CW: Violence and Gore.
The (Mario) The Music Box series is just so insane and absurd that I can’t get enough of it. The first installment was a solid Corpse Party clone marred only by having button mashing prompts that will make your arms fall off before completing the game. I did have some other complaints about unresolved plot points and a lack of relevance to the Mario canon, and the sequel, (Mario) The Music Box – ARC, takes those criticisms into account… in the weirdest way possible.
The first (Mario) The Music Box was a fairly standard Corpse Party clone but (Mario) The Music Box – ARC decides to abandon any semblance of sanity that remained in this series… if there was any to begin with.
ARC takes place after the Missing Ending of the first game. I won’t go into too many details to avoid spoilers but the gist is that Mario is possessed by Alice, a malevolent spirit bent on world domination. This results in him stabbing Luigi then returning to the Mansion of the previous game to find a way to save himself and his brother.
If you think that it is fucked up to bring Mario characters into such a dark setting involving dark themes of murder, grief, and insanity… you must be new here. Similarly to the first game, there is very little to do with the Mario series at play and the plot is made up of mostly original characters. Given just how grimdark this series is, there is a genuine sense of discomfort playing as E-rated characters and turning something that was never meant to be story driven in something so macabre. It’s like coming across rule 34 of a show you watched as a kid, only here it… kinda works.
I mentioned that some aspects of canon Mario series were implemented into this game more so than in the first one. The result isn’t a subversion of the Mario canon that I was expecting before heading into the first game, yet on a meta textual level there is something added to the horror of having Mario and Luigi as the central figures of this game. The first game could be completely reskinned with original characters and nothing would change, but doing the same with ARC may take a bit of the sting away from it, and I have reason to suspect this was intentional.
Early on in the game, you have a choice between a “sane” route and an “insane route.” Which one you picks will have some significant effects on the game that follows. The sane route is pretty much more of the same from the first game with the exception of those space bar prompts being banished to the abyss where they belong. The insane route is where things start to get pretty freaky.
Your choice to determine which route you take is pretty simple; you decide whether or not to kill Princess Peach. I actually am not too fond of this being a simple narrative choice. The reason is that the plot explains Mario killing Peach as a result of Alice’s influence and thus not a simple “Press X to Murder” situation unless there is a plot relevant reason for Mario to do so. It is also shortly revealed to actually be a ghost instead of actually being Peach on the sane route, but on the insane route this is never explained.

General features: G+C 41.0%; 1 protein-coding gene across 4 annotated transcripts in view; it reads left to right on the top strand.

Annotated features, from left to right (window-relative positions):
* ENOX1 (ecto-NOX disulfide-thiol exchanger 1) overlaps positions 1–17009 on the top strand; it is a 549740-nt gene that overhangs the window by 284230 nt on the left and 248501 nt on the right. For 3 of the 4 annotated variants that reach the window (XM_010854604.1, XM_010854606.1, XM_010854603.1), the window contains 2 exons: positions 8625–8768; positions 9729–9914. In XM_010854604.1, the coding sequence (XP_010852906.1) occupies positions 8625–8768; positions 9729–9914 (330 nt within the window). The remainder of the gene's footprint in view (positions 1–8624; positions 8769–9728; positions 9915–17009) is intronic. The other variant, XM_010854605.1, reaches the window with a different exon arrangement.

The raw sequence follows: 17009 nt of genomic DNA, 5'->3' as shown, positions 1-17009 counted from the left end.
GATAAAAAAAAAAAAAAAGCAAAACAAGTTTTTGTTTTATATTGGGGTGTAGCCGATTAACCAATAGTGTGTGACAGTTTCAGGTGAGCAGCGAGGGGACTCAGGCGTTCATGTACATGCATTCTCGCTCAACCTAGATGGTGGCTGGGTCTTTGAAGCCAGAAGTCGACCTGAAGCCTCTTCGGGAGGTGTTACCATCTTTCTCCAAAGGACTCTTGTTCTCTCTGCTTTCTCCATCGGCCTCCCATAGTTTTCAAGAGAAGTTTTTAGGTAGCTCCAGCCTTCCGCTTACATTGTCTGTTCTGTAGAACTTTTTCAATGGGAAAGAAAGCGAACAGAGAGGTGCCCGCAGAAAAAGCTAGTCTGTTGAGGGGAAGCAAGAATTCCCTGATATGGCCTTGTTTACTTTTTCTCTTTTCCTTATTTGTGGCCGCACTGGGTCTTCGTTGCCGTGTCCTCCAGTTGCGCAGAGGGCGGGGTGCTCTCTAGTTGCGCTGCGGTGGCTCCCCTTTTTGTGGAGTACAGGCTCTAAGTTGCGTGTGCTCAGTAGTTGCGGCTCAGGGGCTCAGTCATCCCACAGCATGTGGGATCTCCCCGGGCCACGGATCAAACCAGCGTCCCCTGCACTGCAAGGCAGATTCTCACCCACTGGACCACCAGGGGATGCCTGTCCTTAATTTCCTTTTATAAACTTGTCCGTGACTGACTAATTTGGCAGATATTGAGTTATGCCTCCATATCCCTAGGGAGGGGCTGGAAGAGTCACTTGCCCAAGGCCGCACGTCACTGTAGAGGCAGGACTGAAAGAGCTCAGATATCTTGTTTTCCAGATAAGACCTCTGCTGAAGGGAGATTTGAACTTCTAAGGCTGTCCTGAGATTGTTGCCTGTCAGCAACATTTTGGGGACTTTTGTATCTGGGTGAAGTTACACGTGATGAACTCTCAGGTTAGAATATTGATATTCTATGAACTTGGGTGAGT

I can see what Jessica was going for with this plotline with Mario’s possession being an obvious stand in for mental illness in a lot of ways. It would make sense for someone to undergo PTSD after the events of the first game and it is not out of the realm of possibility to harm someone by accident due to an inability to manage one’s trauma. This in turn leads to constant guilt and self hatred, and this only continues to worsen one’s mental state until they spiral out of control.
I know this precisely because I experienced this in the past, albeit nowhere near as bad as in this game. Given that the first game was made in order to vent Jessica’s own fucked up feelings, I don’t think it’s outside of the realm of possibility for this to be personal to her as well. If this is the case then I really need to applaud the fact that Jessica didn’t take the easy way out of having “insane” be a substitute for “evil” and perpetuate a harmful stereotype about those of us who suffer from harmful mental conditions. I also may just be looking too deeply into it, but it’s also possible to interpret Mario being burdened with this trauma as a way of saying that mental illness is not as abnormal as we all think.Most people would react the same way if introduced to these exact circumstances, even someone as innocent and free of controversy as Mario. It doesn’t mean that any of us are less human or worthy of love and respect.
The insane route of ARC definitely has its ups and its downs. The ups are that the story is genuinely engaging. The story of ARC heavily relates to the backstory of two new characters known as Marchionne and Luciano, both of whom look exactly like Mario and Luigi respectively. As is typical with this game and its predecessor, the backstory of these two characters is especially tragic and out of place with the Mario series as a whole.
The more that is revealed about these characters, the more you see about how they relate to the characters from the first (Mario) The Music Box. While you have a few nods to the main canon such as one of the ghosts being a Toad and the Boos showing up in one area (you know, the ACTUAL ghosts in the Mario series), you don’t actually get an explanation for what this shit is unless you beat the game without saving. I’ll just say the ending is up there with Silent Hill 2’s dog ending in terms of the craziest and most out there endings you get… only this one is simultaneously joking and serious.